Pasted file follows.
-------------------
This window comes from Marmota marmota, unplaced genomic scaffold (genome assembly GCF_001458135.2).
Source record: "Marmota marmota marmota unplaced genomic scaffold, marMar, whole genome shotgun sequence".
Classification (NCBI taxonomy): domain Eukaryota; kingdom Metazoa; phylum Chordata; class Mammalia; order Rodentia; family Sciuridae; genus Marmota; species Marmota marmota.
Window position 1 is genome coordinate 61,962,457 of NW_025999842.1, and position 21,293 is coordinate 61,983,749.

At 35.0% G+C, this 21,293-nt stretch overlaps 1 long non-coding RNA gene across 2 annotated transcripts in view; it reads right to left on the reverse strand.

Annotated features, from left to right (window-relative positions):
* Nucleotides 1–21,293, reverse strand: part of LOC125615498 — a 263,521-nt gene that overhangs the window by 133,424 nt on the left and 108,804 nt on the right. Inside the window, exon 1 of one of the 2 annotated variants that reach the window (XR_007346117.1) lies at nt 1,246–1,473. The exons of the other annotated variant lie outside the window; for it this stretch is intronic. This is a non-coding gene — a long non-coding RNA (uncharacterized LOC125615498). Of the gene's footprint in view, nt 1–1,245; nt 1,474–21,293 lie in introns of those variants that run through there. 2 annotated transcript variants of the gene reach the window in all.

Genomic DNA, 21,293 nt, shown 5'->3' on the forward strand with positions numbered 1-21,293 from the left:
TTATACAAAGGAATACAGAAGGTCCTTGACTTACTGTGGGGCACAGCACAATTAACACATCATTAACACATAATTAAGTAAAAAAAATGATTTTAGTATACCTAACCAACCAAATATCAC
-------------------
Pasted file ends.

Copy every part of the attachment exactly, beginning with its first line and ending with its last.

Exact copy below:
This window comes from Marmota marmota, unplaced genomic scaffold (genome assembly GCF_001458135.2).
Source record: "Marmota marmota marmota unplaced genomic scaffold, marMar, whole genome shotgun sequence".
Classification (NCBI taxonomy): domain Eukaryota; kingdom Metazoa; phylum Chordata; class Mammalia; order Rodentia; family Sciuridae; genus Marmota; species Marmota marmota.
Window position 1 is genome coordinate 61,962,457 of NW_025999842.1, and position 21,293 is coordinate 61,983,749.

At 35.0% G+C, this 21,293-nt stretch overlaps 1 long non-coding RNA gene across 2 annotated transcripts in view; it reads right to left on the reverse strand.

Annotated features, from left to right (window-relative positions):
* Nucleotides 1–21,293, reverse strand: part of LOC125615498 — a 263,521-nt gene that overhangs the window by 133,424 nt on the left and 108,804 nt on the right. Inside the window, exon 1 of one of the 2 annotated variants that reach the window (XR_007346117.1) lies at nt 1,246–1,473. The exons of the other annotated variant lie outside the window; for it this stretch is intronic. This is a non-coding gene — a long non-coding RNA (uncharacterized LOC125615498). Of the gene's footprint in view, nt 1–1,245; nt 1,474–21,293 lie in introns of those variants that run through there. 2 annotated transcript variants of the gene reach the window in all.

Genomic DNA, 21,293 nt, shown 5'->3' on the forward strand with positions numbered 1-21,293 from the left:
TTATACAAAGGAATACAGAAGGTCCTTGACTTACTGTGGGGCACAGCACAATTAACACATCATTAACACATAATTAAGTAAAAAAAATGATTTTAGTATACCTAACCAACCAAATATCAC